Worried that your website isn’t “pretty” enough? While it doesn’t hurt to have a visually appealing website, you are in luck; that isn’t one of the “four P’s” your website needs most. According to a recent study by BrightLocal only 4 percent of respondents said an attractive website was the most important element. Instead, the consumers most valued what BrightLocal termed the “four P’s” — product, price, phone number, and place — on local business websites.
Consumers in the United States and Canada picked a company’s list of products as most important (12%) followed by a price list (11%), phone number (11%), and physical address (10%), the survey found. The good news? These are all simple elements you can control on your website. Do a quick check on the quality of each of the four P’s to help ensure your website, no matter how basic or elaborate, truly meets your customers’ most important needs.
Product lists are the most important thing to visitors, according to the report. They want to know quickly and clearly what you offer — or they leave your site. In 2013, the Google Analytics benchmarking report indicated bounce rates in the United States were as high as 42.5%. A bounce rate is the percentage of visitors who enter the site and “bounce” (leave the site) rather than continue viewing other pages within the same site. In short, customers lose interest fast if they don’t quickly understand what you are offering them or how it works.
“Show them that your product is just what they want, that it’s useful and that it adds some kind of value to their lives,” advises Sabina Idler in “Better Product Pages: Turn Visitors Into Customers.” Idler’s tips for a great product list include:
- Attract attention“If people don’t get your product or understand why they would need it, they won’t pay for it,” Idler advises.
- Explain the product
“You should point out the advantages that people will get from your product. People consider something to be more relevant if they can relate it to themselves,” Idler suggests.
- Focus on the main selling point
Most products have many features but only a few or even one selling point that makes them special. Distancing yourself from competitors is important, whether through hardware features, design, service or something else,” Idler details.
- Don’t Underestimate Copywriting
“We can use more than plain images and text to make our point. Our message is shaped by our choice of words, typeface, font size and even punctuation,” Idler points out.
- Offer Sufficient Information
Factual information is key to selling a product. “People make rational decisions based on factual information, especially when purchasing expensive items — at least they like to think so. Factual information not only answers questions people might have about the product, but makes people more confident in their decision,” Idler says.
Some companies can go back and forth on whether to include price on their website, but it is the second-most important piece of information customers were looking for according to the survey.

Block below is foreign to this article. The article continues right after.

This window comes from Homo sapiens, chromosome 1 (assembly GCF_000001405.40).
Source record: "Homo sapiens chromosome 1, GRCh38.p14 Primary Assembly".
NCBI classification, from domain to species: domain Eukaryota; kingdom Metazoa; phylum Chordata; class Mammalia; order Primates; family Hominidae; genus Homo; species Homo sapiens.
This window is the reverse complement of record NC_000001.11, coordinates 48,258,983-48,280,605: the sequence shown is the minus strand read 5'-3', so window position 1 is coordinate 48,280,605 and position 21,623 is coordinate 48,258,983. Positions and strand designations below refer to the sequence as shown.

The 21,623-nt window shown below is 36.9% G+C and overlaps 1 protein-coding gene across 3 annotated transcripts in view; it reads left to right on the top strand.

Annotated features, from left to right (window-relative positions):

In “5 Reasons Your Content Marketing Must Address Price”, Marcus Sheridan makes a compelling argument for addressing price. He says the common reason companies avoid price is because they fear losing a potential customer before they even contact the company. But failing to include it may lose you the customer anyway.
“Although this ‘hidden approach’ may have worked in marketing five or 10 years ago, I’m here to say that today’s consumers don’t like their core questions to be left unanswered. Furthermore…we must learn to embrace every question consumers ask our company,” he says.
The short version? If your customer is thinking it, your company should address it, he argues. He recommends using “ballpark figures” instead of exact numbers. This gives your company flexibility during the sales and quotation process while still giving your customers the opportunity to consider if they can meet the range of your offering.
It seems so simple but it is often overlooked or hard to find. Give your customers the opportunity to contact you without going on a separate hunt for the phone number.
On the other hand, don’t go overboard. You don’t need to put your phone in flashing red neon oversized font or anything that translates into cheap “used car salesman”-like effect.
One of the best simple techniques is to place your phone number on every page so customers do not have to click back to previous pages to find it.
In addition to including your typed-out address, consider adding an interactive Google Map to your site that is tailored to every visitor. When you embed a Google Maps API map on your webpage (Google offers directions here), your visitors (if they are signed into their Google account) will see their saved places, home and work locations, and more built right into the map . This also means that interactions with the map, such as marking a location or getting directions, are saved for easy viewing in Google Maps for desktop or mobile. It is the little things that can make your customers’ day — and lead to a sale.
In fact, a recent survey by Web.com found that 56 percent of consumers are more likely to make a purchase from a business if their website expectations are met. With these 4 P’s, you can guarantee the most important things customers want from your site.
What simple tips work on your website? Do you have any questions on presenting information on your company website? Share your successes or questions with us on the WarmlyYours Facebook page or tweet us at @WarmlyYours.
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